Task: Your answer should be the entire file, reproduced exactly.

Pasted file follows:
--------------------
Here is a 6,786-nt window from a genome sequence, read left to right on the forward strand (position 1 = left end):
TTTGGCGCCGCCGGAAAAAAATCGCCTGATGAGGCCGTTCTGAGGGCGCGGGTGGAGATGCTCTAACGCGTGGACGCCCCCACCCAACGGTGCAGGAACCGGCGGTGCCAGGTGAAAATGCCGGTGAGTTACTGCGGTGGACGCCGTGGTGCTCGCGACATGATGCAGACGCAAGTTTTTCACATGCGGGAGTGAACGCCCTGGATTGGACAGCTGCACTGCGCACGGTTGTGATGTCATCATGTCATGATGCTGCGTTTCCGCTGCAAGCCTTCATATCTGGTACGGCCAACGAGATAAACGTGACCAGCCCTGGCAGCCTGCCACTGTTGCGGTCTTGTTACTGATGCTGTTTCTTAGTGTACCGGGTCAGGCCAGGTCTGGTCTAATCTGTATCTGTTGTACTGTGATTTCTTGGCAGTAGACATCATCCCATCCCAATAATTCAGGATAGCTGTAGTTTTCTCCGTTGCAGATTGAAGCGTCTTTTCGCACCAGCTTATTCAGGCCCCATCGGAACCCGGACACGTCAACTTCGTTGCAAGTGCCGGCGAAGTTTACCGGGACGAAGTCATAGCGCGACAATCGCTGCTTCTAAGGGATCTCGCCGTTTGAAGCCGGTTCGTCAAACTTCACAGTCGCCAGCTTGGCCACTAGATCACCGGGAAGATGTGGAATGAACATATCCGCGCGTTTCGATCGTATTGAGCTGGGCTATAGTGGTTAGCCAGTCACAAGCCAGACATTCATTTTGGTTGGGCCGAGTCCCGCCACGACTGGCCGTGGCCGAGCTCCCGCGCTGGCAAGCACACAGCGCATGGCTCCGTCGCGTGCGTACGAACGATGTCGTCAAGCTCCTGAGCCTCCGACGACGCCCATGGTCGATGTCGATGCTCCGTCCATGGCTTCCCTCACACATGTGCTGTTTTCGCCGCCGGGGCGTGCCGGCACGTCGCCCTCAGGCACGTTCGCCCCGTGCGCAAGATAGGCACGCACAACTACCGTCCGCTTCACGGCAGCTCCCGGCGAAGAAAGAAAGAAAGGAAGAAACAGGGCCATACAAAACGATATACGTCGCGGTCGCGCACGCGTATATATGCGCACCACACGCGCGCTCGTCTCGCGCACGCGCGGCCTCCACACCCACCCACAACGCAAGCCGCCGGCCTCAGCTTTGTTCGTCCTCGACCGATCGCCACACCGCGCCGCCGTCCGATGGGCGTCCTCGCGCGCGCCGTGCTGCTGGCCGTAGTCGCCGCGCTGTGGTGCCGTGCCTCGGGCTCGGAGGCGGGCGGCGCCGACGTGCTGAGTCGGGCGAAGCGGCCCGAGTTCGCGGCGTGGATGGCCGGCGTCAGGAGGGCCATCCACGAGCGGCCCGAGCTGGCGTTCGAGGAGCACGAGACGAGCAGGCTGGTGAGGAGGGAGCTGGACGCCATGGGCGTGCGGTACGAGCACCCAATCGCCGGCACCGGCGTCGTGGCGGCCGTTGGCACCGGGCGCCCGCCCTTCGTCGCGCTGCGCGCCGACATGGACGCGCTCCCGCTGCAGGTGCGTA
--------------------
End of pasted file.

Here is a 6,786-nt window from a genome sequence, read left to right on the forward strand (position 1 = left end):
TTTGGCGCCGCCGGAAAAAAATCGCCTGATGAGGCCGTTCTGAGGGCGCGGGTGGAGATGCTCTAACGCGTGGACGCCCCCACCCAACGGTGCAGGAACCGGCGGTGCCAGGTGAAAATGCCGGTGAGTTACTGCGGTGGACGCCGTGGTGCTCGCGACATGATGCAGACGCAAGTTTTTCACATGCGGGAGTGAACGCCCTGGATTGGACAGCTGCACTGCGCACGGTTGTGATGTCATCATGTCATGATGCTGCGTTTCCGCTGCAAGCCTTCATATCTGGTACGGCCAACGAGATAAACGTGACCAGCCCTGGCAGCCTGCCACTGTTGCGGTCTTGTTACTGATGCTGTTTCTTAGTGTACCGGGTCAGGCCAGGTCTGGTCTAATCTGTATCTGTTGTACTGTGATTTCTTGGCAGTAGACATCATCCCATCCCAATAATTCAGGATAGCTGTAGTTTTCTCCGTTGCAGATTGAAGCGTCTTTTCGCACCAGCTTATTCAGGCCCCATCGGAACCCGGACACGTCAACTTCGTTGCAAGTGCCGGCGAAGTTTACCGGGACGAAGTCATAGCGCGACAATCGCTGCTTCTAAGGGATCTCGCCGTTTGAAGCCGGTTCGTCAAACTTCACAGTCGCCAGCTTGGCCACTAGATCACCGGGAAGATGTGGAATGAACATATCCGCGCGTTTCGATCGTATTGAGCTGGGCTATAGTGGTTAGCCAGTCACAAGCCAGACATTCATTTTGGTTGGGCCGAGTCCCGCCACGACTGGCCGTGGCCGAGCTCCCGCGCTGGCAAGCACACAGCGCATGGCTCCGTCGCGTGCGTACGAACGATGTCGTCAAGCTCCTGAGCCTCCGACGACGCCCATGGTCGATGTCGATGCTCCGTCCATGGCTTCCCTCACACATGTGCTGTTTTCGCCGCCGGGGCGTGCCGGCACGTCGCCCTCAGGCACGTTCGCCCCGTGCGCAAGATAGGCACGCACAACTACCGTCCGCTTCACGGCAGCTCCCGGCGAAGAAAGAAAGAAAGGAAGAAACAGGGCCATACAAAACGATATACGTCGCGGTCGCGCACGCGTATATATGCGCACCACACGCGCGCTCGTCTCGCGCACGCGCGGCCTCCACACCCACCCACAACGCAAGCCGCCGGCCTCAGCTTTGTTCGTCCTCGACCGATCGCCACACCGCGCCGCCGTCCGATGGGCGTCCTCGCGCGCGCCGTGCTGCTGGCCGTAGTCGCCGCGCTGTGGTGCCGTGCCTCGGGCTCGGAGGCGGGCGGCGCCGACGTGCTGAGTCGGGCGAAGCGGCCCGAGTTCGCGGCGTGGATGGCCGGCGTCAGGAGGGCCATCCACGAGCGGCCCGAGCTGGCGTTCGAGGAGCACGAGACGAGCAGGCTGGTGAGGAGGGAGCTGGACGCCATGGGCGTGCGGTACGAGCACCCAATCGCCGGCACCGGCGTCGTGGCGGCCGTTGGCACCGGGCGCCCGCCCTTCGTCGCGCTGCGCGCCGACATGGACGCGCTCCCGCTGCAGGTGCGTA